Rapaport Magazine

Brad Brooks-Rubin Details Ongoing Human Rights Concerns

Rapaport International Diamond Conference 2009

By Margo DeAngelo
RAPAPORT... "The diamond industry is not alone in wrestling with these issues about how respect for human rights should be addressed,” said Brad Brooks-Rubin, the special advisor for conflict diamonds at the U.S. State Department, at the September 10 Rapaport International Diamond Conference (IDC). Brooks-Rubin, who provides working level representation for the U.S. in the Kimberley Process (KP), named coffee and apparel as industries that have implemented effective initiatives on human rights issues and that may provide many useful ideas, including potential future collaboration.
Turning to the topic of the KP, Brooks-Rubin asked, “Where does the KP intersect directly with human rights issues? At a core level, I agree with those who assert that respect for human rights is a core and implicit element of an organization such as the KP, whose mission is to prevent the introduction of conflict diamonds into the legitimate trade. The diamond industry did not simply need help with shipment tracking, statistic keeping or miner registration. The KP came into being because there was a need to bring industry together with government and civil society to be able to provide the market with assurances that rough diamonds being used throughout the world had not fueled armed conflict or contributed to its associated horrors.”

Brooks-Rubin recognized that the definition of a conflict diamond does not include diamonds that may have reached the trade in scenarios that raise human rights concerns unrelated to rebel movements. But he stressed, “Where you have a situation of ongoing human rights concerns and of widespread systemic violence, it is certainly my contention — and I think the reality of Zimbabwe bears that out, as Cecilia Gardner and I both saw as part of the KP review mission — that those circumstances raise, at a minimum, serious questions regarding whether there is or can be a functioning KP compliance system.”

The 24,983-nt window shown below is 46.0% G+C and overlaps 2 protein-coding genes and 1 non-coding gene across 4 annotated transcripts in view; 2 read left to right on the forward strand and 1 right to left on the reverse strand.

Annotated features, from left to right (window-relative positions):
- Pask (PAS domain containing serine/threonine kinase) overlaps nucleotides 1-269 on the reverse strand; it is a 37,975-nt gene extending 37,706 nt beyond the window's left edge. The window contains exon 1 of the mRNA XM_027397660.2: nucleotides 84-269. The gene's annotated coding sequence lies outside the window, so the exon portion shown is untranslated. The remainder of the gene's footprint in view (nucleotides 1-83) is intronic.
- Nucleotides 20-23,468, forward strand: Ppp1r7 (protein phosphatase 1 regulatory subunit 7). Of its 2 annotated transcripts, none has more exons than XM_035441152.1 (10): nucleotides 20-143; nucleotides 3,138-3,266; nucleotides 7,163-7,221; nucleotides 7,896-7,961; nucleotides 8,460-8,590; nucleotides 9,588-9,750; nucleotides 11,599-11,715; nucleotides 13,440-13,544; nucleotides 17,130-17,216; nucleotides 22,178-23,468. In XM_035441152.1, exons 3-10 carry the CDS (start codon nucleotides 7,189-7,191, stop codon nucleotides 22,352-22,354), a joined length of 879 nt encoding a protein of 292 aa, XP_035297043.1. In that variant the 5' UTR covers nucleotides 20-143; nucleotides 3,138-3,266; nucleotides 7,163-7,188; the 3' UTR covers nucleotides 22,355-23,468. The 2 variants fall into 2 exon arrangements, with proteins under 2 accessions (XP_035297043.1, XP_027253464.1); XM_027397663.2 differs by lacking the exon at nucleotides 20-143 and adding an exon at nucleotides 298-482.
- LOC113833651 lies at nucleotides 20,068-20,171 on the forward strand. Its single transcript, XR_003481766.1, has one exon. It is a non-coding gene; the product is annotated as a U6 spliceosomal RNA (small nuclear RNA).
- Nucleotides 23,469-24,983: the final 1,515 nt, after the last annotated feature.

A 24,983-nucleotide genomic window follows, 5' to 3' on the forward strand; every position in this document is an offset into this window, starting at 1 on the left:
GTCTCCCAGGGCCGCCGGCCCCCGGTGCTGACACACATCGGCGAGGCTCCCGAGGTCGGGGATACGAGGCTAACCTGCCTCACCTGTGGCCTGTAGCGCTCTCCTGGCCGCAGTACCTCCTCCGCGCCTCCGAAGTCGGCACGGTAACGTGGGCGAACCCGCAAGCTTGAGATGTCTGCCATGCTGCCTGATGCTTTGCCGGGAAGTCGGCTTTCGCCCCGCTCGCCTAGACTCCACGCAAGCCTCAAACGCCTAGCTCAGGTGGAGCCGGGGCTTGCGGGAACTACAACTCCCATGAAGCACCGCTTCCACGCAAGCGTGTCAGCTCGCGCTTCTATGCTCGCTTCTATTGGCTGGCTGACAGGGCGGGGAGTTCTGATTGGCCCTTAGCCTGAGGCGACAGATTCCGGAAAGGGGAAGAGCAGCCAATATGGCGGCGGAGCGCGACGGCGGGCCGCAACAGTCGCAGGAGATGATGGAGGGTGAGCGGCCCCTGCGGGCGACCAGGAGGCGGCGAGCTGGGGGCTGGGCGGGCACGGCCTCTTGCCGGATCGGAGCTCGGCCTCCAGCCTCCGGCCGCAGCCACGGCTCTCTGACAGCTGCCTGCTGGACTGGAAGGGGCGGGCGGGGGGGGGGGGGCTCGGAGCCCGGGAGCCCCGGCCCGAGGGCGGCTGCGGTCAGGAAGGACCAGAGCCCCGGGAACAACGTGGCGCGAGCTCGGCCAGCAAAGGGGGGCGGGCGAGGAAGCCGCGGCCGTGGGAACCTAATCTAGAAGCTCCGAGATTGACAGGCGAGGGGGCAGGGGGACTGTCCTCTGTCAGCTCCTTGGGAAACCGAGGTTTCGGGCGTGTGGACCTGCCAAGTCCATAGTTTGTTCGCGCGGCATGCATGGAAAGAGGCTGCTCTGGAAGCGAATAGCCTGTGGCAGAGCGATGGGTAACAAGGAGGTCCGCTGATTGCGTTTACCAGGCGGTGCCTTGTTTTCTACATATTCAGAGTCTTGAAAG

Explaining that human rights concerns related to the administration and security of diamond mining undermine confidence in any such system, Brooks-Rubin attested that human rights have to be a concern of KP compliance, even when the diamonds themselves may not technically be considered conflict diamonds. “This is something that the KP really is only beginning to deal with directly,” he observed.

Noting that the State Department “views as worthy” the discussion about whether the scope of what the KP covers fundamentally should be revised, he said “there is always a need for honest examination of systems like the KP to be sure they are functioning properly and addressing necessary issues.”

Brooks-Rubin committed to “doing what I can to ensure focus and attention in the U.S. government and from my counterparts in other governments,” while pointing out that buyers and sellers must be the industry’s first line of defense for its own reputation. “The entire industry needs to speak out and act accordingly when they see suspicious movements of diamonds or understand that the diamonds they are looking at have moved to the market under circumstances that ultimately are to everyone’s detriment,” he advised.

Article from the Rapaport Magazine - October 2009. To subscribe click here.

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